By placing the converter on the shaft, it is no longer connected directly to the power supply, both on the input and output side, but via one induction machine each. The transmission of harmonics into the power grid is largely suppressed because an induction machine has a much "softer" voltage curve shape than a converter. A control / regulation of the electrical properties of the machine in generator operation that may have to be carried out, as with slip ring machines, therefore only has to do this The behavior of a single induction machine, namely the main machine, must be taken into account, and the control can therefore be carried out relatively simply, as in a conventional double-fed asynchronous machine with slip rings.

The brushless and slip ring-free design of the asynchronous machine avoids abrasion of the brushes in the form of brush dust (graphite). The machine can no longer be contaminated by brush dust and graphite deposits are ruled out as a source of errors for winding short circuits. Brushes and slip rings are no longer necessary and therefore the maintenance work to be carried out on them. In addition, the risk of unplanned failures is reduced by the elimination of maintenance-intensive and error-prone parts, such as carbon brushes. The availability of the machine is increased. The task of the slip rings and carbon brushes, namely to transmit electrical power between the rotor and the stator, is taken over by the exciter by transmitting this energy according to the transformer principle by means of electromagnetic fields.

In a preferred embodiment, the target frequency of the power supplied to the main rotor can be specified. As a result, the asynchronous machine is particularly useful in generator operation Given the speed of the shaft, the frequency of the power generated on the main stand can be controlled, or it is made possible that the frequency of the power output on the main stand is kept constant when the speed of the shaft changes by controlling the target frequency.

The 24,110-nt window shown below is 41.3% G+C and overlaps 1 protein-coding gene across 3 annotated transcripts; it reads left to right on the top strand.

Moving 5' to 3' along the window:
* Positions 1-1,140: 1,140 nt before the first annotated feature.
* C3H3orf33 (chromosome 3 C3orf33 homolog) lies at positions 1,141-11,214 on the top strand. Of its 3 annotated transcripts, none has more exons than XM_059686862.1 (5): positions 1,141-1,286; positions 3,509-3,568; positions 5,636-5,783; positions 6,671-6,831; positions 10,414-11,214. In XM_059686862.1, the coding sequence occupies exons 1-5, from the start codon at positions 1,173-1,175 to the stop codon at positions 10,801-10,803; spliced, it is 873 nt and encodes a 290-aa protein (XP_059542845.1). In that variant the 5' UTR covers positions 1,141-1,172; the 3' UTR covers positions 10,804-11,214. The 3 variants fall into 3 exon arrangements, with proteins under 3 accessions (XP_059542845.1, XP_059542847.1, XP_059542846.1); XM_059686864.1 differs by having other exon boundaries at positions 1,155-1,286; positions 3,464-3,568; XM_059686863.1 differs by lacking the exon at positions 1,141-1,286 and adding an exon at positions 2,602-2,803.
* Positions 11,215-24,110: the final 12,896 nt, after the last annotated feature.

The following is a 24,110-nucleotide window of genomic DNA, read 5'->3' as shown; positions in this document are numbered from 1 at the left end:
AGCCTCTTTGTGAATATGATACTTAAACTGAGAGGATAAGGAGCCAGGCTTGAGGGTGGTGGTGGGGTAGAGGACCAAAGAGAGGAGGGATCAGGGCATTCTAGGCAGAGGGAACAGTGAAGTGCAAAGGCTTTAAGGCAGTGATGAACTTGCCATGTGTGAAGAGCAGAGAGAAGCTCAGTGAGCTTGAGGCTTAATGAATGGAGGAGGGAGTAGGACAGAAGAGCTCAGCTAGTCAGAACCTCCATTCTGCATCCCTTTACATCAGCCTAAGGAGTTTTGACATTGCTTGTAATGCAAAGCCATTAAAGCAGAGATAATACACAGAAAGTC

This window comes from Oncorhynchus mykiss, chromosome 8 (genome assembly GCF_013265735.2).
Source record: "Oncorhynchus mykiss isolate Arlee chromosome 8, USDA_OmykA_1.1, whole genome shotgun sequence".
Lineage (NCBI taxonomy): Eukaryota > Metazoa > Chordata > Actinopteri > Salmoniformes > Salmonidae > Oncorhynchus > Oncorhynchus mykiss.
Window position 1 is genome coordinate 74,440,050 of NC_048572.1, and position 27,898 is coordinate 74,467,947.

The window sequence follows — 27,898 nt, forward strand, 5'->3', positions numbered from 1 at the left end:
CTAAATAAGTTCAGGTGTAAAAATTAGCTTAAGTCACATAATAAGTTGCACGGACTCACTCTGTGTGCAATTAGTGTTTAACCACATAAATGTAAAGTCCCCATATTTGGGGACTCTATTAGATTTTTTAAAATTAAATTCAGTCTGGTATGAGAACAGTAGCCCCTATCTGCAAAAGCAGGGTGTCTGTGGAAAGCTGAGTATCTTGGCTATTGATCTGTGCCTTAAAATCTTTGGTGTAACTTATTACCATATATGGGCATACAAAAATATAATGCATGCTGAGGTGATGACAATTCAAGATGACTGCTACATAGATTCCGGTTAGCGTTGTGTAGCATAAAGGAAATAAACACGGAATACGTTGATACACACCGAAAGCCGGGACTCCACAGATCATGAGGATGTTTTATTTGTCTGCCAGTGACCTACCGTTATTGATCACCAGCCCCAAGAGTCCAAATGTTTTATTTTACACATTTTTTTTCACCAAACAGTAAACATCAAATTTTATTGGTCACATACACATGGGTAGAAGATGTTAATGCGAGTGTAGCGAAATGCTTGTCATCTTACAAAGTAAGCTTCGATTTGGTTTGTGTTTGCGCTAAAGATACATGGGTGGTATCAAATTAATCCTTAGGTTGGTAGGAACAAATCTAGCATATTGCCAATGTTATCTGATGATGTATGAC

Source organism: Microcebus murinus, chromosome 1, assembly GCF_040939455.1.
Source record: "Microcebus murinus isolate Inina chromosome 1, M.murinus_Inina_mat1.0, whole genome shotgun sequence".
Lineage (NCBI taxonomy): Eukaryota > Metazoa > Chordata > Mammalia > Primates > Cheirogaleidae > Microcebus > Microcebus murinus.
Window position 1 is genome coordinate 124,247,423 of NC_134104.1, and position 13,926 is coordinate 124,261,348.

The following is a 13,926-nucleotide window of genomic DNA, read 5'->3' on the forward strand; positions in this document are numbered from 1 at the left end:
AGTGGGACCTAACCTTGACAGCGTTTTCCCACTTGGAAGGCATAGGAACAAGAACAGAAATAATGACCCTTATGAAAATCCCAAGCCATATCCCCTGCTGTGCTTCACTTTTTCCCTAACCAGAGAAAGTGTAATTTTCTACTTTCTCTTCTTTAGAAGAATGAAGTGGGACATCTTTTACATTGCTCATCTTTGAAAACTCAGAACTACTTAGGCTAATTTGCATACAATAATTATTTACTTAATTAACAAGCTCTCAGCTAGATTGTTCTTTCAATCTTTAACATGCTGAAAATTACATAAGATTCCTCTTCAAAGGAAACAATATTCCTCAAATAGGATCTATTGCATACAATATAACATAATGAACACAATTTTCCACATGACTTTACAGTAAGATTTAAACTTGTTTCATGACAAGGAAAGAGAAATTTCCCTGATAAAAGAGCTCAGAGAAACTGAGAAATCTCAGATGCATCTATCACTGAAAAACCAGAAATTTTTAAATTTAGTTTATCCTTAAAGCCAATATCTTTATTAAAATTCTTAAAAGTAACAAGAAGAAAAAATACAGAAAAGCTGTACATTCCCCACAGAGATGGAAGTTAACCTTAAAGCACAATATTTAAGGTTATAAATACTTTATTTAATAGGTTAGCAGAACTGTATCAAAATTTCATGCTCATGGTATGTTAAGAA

In a further embodiment of the invention, a transmission device is provided which allows information to be transmitted without contact between the stationary and rotating part of the asynchronous machine. This information can e.g. Control signals that are transmitted from the stationary part of the machine to the (rotating) converter, e.g. the value of the nominal frequency of the converter can be determined, calculated or specified in the stationary part of the machine and then transmitted to the converter without contact. Information from the rotating part, e.g. the temperatures of the windings of the main and field rotors are transferred to the stationary part of the machine and processed there, for example. Such a transmission device for information transmission must contain at least two interacting reciprocals, one working as a transmitter and one as a receiver, and a transmission path between them. Since each other side works both as a transmitter and a receiver, these are referred to as transceivers. The attachment of the transmitting and receiving devices in the area of the machine shaft, in particular on the end face of the free end, i.e. that of a connected coupling, a transmission or the like, appears to be particularly favorable. facing end of the shaft. As a result, the air gaps to be bridged can be kept as small and constant as possible.